The Dallas Cowboys have had a lot of shuffling on the coaching staff in just the first few days of their offseason, but after winning 12 games and earning a playoff win, the continuity of Mike McCarthy and his two coordinators could remain intact. Of course, with back-to-back winning seasons, this could have been taken out of the Cowboys’ hands as both Kellen Moore and Dan Quinn have been candidates for other head coaching openings.
For the second straight offseason though, the Cowboys received the great news that Dan Quinn is staying as defensive coordinator. The bond Quinn has formed with his players and the loyalty he’s shown Dallas trumped the possibility of starting fresh with a new organization with added responsibility as head coach.
The Cowboys defense did everything they could to push this team further in the playoffs, holding the 49ers to 19 points and 113 rushing yards a year removed from allowing 139 yards on the ground to a San Francisco team without Christian McCaffrey in a Wild Card loss. The steady signs of progress the Cowboys have made under McCarthy with Quinn leading his defense have been encouraging, and the chance for an even bigger leap in year three is perhaps the best thing this team has going for them at the moment. The Cowboys were known as a good drafting team before Quinn’s arrival, but his ability to handpick players that fit his scheme has made a huge difference.
The vision to use Micah Parsons as a jack-of-all-trades with a heavier emphasis on pass rush this year, play hybrid safeties like Donovan Wilson and Jayron Kearse down in the box, and get a rejuvenated effort from veteran Leighton Vander Esch this season were all wins the Cowboys can expect more of in the future with Quinn.
Quinn’s head coaching considerations came down to the Broncos, Cardinals, and Colts, all teams with great uncertainty at quarterback. Quinn had the luxury of a prime Matt Ryan in Atlanta during his last head coaching stint, and now gets to continue calling a defense that gets it’s support from a Dak Prescott-led offense. However, in the biggest games this team has played under this staff, Kellen Moore’s offense has typically let the defense down. Be it turnovers that create extra possessions on a short field for the opposition or not putting up the point totals they’re used to in the regular season, the Cowboys need to seriously consider if their offense has hit a plateau under Kellen Moore.
With so many reasons to believe the arrow is decidedly pointing up for Quinn, the Cowboys have a full offseason to lean further into being a defensive minded team. Cornerstone players like Parsons, Trevon Diggs, and DeMarcus Lawrence are still under contract while others like Sam Williams and Daron Bland can gain from another year in Quinn’s scheme. The same can’t be said about Moore’s offense, which around Prescott faces free agency decisions in the backfield with Tony Pollard, wide receiver with T.Y. Hilton and Noah Brown, and offensive line with Jason Peters and Connor McGovern.
Moore would be entering his fifth season as the offensive coordinator, and while it feels like Quinn has truly passed on head coaching gigs because of his loyalty to the star, Moore’s interviews have led teams to go with a more experienced coach - most recently the Panthers with Frank Reich. Even with the Cowboys offense finishing top five in points per game the last two seasons, Moore’s value is highest with Dallas as other teams have passed on him. This season would be Moore’s eighth with the organization overall, first as a quarterback, then QB coach, and now coordinator.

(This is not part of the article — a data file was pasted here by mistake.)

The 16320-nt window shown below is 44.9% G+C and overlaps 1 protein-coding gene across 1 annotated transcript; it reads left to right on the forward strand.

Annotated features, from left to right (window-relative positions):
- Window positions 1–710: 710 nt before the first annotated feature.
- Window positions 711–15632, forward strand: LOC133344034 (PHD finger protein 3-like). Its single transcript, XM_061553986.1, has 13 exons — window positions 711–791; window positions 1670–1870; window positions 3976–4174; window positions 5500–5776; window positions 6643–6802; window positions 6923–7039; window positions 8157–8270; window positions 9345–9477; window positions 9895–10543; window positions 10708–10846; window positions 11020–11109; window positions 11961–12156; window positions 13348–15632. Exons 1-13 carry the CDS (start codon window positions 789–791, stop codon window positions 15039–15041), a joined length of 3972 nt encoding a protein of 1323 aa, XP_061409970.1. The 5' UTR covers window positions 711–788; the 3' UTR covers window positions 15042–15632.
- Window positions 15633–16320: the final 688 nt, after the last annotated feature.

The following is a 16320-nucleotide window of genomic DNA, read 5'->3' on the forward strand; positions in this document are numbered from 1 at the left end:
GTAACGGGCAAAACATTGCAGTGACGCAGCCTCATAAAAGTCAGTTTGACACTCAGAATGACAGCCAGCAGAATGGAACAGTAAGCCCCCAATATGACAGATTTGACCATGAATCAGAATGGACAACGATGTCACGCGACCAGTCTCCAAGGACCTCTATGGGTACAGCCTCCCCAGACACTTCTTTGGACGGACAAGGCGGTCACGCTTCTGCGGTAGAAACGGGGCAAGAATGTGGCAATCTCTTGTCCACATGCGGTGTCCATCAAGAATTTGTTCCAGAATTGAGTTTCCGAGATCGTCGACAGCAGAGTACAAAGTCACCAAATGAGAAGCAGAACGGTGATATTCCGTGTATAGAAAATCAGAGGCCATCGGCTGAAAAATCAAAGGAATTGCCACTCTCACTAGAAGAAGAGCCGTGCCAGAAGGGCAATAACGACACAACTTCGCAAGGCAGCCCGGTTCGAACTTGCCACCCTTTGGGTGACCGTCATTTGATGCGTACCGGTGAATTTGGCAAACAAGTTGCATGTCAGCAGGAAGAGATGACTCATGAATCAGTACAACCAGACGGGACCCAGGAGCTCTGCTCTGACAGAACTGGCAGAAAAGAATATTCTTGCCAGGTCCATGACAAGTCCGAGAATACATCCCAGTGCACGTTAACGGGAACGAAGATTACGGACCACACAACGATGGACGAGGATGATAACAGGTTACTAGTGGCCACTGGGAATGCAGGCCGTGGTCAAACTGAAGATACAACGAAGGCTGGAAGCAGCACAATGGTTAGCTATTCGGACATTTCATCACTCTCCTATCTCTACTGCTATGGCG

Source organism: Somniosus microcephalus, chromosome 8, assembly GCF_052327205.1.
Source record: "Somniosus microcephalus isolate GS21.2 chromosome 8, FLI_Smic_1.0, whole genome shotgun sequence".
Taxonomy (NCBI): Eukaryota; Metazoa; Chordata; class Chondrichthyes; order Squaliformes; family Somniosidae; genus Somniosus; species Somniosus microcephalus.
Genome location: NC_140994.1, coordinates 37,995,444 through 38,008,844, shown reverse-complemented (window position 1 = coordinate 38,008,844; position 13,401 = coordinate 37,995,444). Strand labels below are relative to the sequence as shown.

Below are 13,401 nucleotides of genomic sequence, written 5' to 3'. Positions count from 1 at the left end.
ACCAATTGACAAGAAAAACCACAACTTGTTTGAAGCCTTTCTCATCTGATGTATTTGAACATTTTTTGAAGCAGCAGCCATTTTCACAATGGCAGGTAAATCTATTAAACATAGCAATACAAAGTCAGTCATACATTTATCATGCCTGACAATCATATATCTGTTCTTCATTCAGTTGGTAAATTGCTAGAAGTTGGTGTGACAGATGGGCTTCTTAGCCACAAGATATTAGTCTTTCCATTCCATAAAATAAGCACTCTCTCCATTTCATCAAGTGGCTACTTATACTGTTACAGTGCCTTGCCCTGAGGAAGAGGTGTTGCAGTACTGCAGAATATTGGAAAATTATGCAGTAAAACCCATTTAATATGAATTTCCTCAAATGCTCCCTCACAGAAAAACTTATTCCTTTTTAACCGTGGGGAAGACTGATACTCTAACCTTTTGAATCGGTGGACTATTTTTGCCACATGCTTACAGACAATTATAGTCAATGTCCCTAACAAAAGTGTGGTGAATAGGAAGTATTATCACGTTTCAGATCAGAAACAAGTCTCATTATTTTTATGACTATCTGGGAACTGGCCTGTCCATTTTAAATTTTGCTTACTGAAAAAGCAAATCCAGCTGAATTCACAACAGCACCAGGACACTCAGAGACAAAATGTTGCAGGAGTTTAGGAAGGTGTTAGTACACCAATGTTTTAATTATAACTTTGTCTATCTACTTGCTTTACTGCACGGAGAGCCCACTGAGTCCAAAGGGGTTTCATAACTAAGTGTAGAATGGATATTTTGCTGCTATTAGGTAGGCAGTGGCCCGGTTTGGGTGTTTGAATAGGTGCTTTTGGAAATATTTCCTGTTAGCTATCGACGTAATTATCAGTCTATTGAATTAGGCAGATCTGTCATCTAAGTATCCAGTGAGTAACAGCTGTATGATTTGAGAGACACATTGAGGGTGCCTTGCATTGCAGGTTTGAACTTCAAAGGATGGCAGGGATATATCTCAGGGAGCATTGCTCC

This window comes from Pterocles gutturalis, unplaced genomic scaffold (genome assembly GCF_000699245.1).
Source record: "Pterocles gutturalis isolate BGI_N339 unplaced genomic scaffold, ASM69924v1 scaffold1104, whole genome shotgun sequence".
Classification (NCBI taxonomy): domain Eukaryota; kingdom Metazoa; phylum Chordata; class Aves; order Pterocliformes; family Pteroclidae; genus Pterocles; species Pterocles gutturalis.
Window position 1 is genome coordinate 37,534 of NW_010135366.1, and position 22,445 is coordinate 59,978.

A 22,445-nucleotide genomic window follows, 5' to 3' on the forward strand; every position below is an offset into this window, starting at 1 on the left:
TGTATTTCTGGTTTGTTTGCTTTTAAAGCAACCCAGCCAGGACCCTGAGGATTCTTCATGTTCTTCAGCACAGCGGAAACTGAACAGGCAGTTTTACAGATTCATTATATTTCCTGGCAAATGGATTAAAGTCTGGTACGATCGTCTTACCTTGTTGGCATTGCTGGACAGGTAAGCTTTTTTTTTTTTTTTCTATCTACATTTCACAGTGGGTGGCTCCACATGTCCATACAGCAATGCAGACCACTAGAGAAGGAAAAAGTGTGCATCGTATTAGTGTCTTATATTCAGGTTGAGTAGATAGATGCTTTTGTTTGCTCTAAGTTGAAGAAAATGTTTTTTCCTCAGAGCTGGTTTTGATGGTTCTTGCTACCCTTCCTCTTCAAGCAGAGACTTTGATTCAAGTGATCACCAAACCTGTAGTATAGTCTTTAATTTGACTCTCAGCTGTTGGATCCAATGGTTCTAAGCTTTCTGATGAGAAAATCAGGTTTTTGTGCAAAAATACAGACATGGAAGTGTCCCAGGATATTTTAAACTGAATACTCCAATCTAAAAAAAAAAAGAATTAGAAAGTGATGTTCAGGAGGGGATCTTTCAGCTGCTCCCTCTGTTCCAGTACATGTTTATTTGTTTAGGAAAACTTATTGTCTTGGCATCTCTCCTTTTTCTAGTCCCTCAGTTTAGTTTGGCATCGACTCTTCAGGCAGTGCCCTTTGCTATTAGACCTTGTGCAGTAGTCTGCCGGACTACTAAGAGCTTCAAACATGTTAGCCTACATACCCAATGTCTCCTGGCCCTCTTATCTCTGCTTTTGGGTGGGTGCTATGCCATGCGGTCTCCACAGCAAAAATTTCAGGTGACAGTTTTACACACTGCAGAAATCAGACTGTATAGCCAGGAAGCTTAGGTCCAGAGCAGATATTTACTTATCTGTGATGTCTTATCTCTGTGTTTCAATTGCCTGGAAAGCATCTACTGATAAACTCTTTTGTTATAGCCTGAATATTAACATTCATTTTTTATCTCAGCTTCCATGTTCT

Head coach Mike McCarthy wasn’t ready to commit to a future with Moore as his OC though, stating in Thursday’s press conference:
“I really don’t want to play this game today,” and “It’s been a long couple of days. Kellen Moore, just like the rest of the coaches, will be evaluated. Every coach will be evaluated. The evaluations, it takes more than one day”.
Moore’s offense didn’t quite limp into the playoffs with the same struggles the Cowboys endured through the second half of the season last year, but in the deciding moments of the Divisional Round against Demeco Ryan’s defense, they fell back on predictable plays and went three and out with their best chance to regain the lead late in the fourth quarter.
This being the same scheme that’s proven to put up points, the question whether fair or not becomes if Moore is the right coach that can sustain an offense through the type of deep playoff run the Cowboys haven’t made since before he was a student at Boise State. The type of talent it may take at the skill positions to push Moore’s scheme over the top doesn’t line up with how the Dallas front office builds the roster, rarely making splashes in free agency or the trade market. This is how Dallas ended up with a massive drop off from any pass catcher besides CeeDee Lamb this season, working through a second straight offseason where wide receiver may be their most pressing need.
Potential candidates to replace Moore would include McCarthy himself as the Cowboys play-caller or quarterbacks coach Doug Nussmeier. The Cowboys are getting a clear message from the rest of the league that their offense either faces shortcomings because of coaching, or is only successful because of Dak Prescott’s ability to carry them.
Not included on the laundry list of big decisions the Cowboys have to make this offseason is whether or not Prescott is their franchise QB, but like nearly every passer not named Patrick Mahomes, he may not be the type of player that can overcome scheme and will a team to playoff wins by himself.
For a team fortunate to have the extended window they’ve received with Dan Quinn on defense, the side of the ball most prone to massive swings from year to year that Dallas avoided in 2022, it’s time for the offense to do it’s part in making this the complete team that can reclaim the NFC East and threaten in the playoffs.